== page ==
In his January interview with Oprah Winfrey, Armstrong said he was willing to talk with a Truth and Reconciliation Committee. He still is. “Not everything has been told,” he says. “The USADA report has proved capable of destroying the life of one man but has done nothing for cycling.”
However, he claimed that the UCI is evasive about such a committee. “McQuaid tries to avoid the issue because when a committee like that is installed, he, Verbruggen and the entire UCI will fall.”
In recent weeks, 1997 Tour de France winner Jan Ullrich confessed to having been a Fuentes client. “I was suprised Jan confessed, especially now. I loved him as an adversary on the bike and I appreciate his confession. I do not expect anything from the others because the normal procedure is to just say nothing.”
Laurent Jalabert, one of the other adversaries from Armstrong’s era, denied claims that he had a positive doping test in 1998. “I respect Jalabert but he is just lying at the moment. He knows very well that Michele Ferrari was ONCE’s team doctor in the nineties.”
During his reign in the Tour de France Armstrong was known for his battles on and off the bike. He attacked many people who accused him of doping, like Christophe Bassons and Frankie Andreu. “It was okay to fight on the bike but it was not okay to do so off the bike. I couldn’t seperate those two things at the time. When it comes to Bassons, I told him that if he felt so unhappy, why didn’t he just leave. That was misinterpreted at the time.”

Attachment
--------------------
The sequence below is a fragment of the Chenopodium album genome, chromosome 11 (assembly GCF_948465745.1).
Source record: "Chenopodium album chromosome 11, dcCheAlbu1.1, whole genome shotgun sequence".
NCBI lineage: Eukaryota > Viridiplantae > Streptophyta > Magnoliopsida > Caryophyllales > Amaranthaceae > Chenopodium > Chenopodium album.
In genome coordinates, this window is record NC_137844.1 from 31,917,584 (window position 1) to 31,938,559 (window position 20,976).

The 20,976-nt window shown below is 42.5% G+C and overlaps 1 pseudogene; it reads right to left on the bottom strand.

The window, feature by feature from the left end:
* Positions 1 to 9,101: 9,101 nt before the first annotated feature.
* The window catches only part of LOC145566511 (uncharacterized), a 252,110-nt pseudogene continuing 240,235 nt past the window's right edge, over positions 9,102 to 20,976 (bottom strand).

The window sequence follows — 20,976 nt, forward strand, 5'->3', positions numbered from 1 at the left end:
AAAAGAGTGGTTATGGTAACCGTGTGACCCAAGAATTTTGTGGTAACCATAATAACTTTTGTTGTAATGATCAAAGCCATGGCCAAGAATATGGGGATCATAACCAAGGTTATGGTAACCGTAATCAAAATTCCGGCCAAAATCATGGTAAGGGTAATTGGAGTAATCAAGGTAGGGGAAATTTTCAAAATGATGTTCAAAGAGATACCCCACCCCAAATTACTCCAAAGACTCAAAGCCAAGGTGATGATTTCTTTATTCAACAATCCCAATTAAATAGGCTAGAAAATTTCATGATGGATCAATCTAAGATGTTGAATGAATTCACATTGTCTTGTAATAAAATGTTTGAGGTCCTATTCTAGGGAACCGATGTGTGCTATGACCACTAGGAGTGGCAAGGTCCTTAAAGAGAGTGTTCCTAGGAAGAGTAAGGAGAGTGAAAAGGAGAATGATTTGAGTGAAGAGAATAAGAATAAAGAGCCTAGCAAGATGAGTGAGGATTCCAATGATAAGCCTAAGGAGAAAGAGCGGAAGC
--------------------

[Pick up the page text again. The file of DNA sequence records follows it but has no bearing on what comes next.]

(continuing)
Like former rivals including Ullrich and Michael Boogerd, Armstrong says doping was a sign of the times. “I didn’t invent doping, sorry Travis (referring to Travis Tygart, USADA’s president) and it didn’t stop when I went away. It has always been around, and always will. It isn’t a popular thing to say but it’s reality. I understand that people are disappointed in me. I will never succeed in fully making amends but will keep trying to do so during my life.”